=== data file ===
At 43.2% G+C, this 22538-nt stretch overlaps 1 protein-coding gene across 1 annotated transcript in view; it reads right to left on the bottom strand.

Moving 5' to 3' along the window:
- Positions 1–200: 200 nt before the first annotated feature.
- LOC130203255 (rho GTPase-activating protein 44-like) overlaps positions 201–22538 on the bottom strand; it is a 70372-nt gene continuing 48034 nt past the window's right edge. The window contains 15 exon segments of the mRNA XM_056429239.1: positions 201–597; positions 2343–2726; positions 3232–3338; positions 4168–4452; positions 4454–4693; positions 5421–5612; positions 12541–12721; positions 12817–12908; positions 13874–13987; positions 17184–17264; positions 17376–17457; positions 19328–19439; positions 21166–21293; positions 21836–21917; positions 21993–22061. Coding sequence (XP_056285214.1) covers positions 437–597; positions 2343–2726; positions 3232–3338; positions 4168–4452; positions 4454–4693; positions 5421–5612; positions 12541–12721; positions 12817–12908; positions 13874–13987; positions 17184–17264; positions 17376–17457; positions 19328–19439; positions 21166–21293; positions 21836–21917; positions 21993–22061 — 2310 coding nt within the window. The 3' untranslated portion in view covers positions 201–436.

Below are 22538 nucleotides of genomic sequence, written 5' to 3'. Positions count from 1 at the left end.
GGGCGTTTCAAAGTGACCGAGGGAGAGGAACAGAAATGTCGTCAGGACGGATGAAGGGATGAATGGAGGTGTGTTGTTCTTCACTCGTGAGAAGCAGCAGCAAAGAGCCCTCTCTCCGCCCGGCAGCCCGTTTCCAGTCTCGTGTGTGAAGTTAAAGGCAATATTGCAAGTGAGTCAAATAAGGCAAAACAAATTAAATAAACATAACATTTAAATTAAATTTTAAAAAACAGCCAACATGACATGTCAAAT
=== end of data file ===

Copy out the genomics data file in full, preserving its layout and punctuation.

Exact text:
At 43.2% G+C, this 22538-nt stretch overlaps 1 protein-coding gene across 1 annotated transcript in view; it reads right to left on the bottom strand.

Moving 5' to 3' along the window:
- Positions 1–200: 200 nt before the first annotated feature.
- LOC130203255 (rho GTPase-activating protein 44-like) overlaps positions 201–22538 on the bottom strand; it is a 70372-nt gene continuing 48034 nt past the window's right edge. The window contains 15 exon segments of the mRNA XM_056429239.1: positions 201–597; positions 2343–2726; positions 3232–3338; positions 4168–4452; positions 4454–4693; positions 5421–5612; positions 12541–12721; positions 12817–12908; positions 13874–13987; positions 17184–17264; positions 17376–17457; positions 19328–19439; positions 21166–21293; positions 21836–21917; positions 21993–22061. Coding sequence (XP_056285214.1) covers positions 437–597; positions 2343–2726; positions 3232–3338; positions 4168–4452; positions 4454–4693; positions 5421–5612; positions 12541–12721; positions 12817–12908; positions 13874–13987; positions 17184–17264; positions 17376–17457; positions 19328–19439; positions 21166–21293; positions 21836–21917; positions 21993–22061 — 2310 coding nt within the window. The 3' untranslated portion in view covers positions 201–436.

Below are 22538 nucleotides of genomic sequence, written 5' to 3'. Positions count from 1 at the left end.
GGGCGTTTCAAAGTGACCGAGGGAGAGGAACAGAAATGTCGTCAGGACGGATGAAGGGATGAATGGAGGTGTGTTGTTCTTCACTCGTGAGAAGCAGCAGCAAAGAGCCCTCTCTCCGCCCGGCAGCCCGTTTCCAGTCTCGTGTGTGAAGTTAAAGGCAATATTGCAAGTGAGTCAAATAAGGCAAAACAAATTAAATAAACATAACATTTAAATTAAATTTTAAAAAACAGCCAACATGACATGTCAAAT